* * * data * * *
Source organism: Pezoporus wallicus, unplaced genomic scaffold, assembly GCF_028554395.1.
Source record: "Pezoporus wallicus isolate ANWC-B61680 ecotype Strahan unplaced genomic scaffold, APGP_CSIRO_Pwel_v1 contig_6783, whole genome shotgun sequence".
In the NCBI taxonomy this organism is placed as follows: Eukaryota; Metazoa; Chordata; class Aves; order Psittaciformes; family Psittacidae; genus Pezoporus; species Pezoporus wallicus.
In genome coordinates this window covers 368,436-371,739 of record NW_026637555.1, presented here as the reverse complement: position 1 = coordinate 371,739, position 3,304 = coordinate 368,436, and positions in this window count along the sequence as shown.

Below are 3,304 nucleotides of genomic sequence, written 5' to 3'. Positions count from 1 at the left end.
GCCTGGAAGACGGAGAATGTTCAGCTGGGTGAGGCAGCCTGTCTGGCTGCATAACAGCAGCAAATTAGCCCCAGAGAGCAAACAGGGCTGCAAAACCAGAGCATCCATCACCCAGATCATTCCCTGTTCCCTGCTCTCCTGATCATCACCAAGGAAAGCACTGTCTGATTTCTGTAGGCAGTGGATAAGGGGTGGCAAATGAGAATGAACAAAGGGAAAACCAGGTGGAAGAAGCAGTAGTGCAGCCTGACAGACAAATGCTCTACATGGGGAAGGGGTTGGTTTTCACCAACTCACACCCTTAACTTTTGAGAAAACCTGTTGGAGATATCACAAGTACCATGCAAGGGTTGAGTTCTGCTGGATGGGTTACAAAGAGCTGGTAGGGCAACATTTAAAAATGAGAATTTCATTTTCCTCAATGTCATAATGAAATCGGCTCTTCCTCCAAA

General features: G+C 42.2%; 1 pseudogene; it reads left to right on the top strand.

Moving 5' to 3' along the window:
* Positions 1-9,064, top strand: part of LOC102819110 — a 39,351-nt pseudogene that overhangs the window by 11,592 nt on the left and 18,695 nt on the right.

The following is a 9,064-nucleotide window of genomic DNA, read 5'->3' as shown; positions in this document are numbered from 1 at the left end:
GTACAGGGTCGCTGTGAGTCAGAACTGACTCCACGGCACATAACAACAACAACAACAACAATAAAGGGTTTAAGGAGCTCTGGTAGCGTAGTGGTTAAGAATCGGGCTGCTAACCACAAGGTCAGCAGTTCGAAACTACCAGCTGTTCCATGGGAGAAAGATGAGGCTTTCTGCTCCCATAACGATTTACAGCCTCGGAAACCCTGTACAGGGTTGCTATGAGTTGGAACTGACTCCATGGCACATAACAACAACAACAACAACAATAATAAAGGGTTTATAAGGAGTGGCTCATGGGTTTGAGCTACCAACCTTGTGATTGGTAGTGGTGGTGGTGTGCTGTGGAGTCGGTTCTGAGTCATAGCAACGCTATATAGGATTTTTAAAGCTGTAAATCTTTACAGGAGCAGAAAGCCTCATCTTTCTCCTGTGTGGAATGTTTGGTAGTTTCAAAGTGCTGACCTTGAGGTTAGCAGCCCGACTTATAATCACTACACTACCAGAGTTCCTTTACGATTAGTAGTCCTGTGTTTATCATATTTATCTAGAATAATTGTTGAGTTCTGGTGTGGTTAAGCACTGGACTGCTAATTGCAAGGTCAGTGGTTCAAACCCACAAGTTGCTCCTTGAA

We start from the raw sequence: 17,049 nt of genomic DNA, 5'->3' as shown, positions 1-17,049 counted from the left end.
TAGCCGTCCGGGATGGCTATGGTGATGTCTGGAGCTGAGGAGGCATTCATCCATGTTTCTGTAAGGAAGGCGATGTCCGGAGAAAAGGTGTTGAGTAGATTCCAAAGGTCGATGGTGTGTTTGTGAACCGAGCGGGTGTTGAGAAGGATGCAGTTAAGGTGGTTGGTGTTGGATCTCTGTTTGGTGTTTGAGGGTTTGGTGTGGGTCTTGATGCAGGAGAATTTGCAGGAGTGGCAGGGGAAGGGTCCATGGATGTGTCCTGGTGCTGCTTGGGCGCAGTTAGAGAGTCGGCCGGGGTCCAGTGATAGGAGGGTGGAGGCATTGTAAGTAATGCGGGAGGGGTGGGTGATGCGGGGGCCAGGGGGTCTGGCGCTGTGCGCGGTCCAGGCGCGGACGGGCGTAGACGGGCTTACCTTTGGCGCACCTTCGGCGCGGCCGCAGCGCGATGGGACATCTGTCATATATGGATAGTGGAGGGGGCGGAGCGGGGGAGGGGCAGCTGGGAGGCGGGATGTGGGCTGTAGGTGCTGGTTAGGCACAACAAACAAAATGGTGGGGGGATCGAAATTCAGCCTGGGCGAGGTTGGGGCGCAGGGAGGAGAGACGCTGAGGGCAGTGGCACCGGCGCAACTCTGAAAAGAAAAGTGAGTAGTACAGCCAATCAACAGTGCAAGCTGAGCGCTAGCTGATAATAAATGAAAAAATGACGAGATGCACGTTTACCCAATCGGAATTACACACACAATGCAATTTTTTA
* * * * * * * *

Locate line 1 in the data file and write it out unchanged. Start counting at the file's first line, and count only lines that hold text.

Source organism: Pezoporus wallicus, unplaced genomic scaffold, assembly GCF_028554395.1.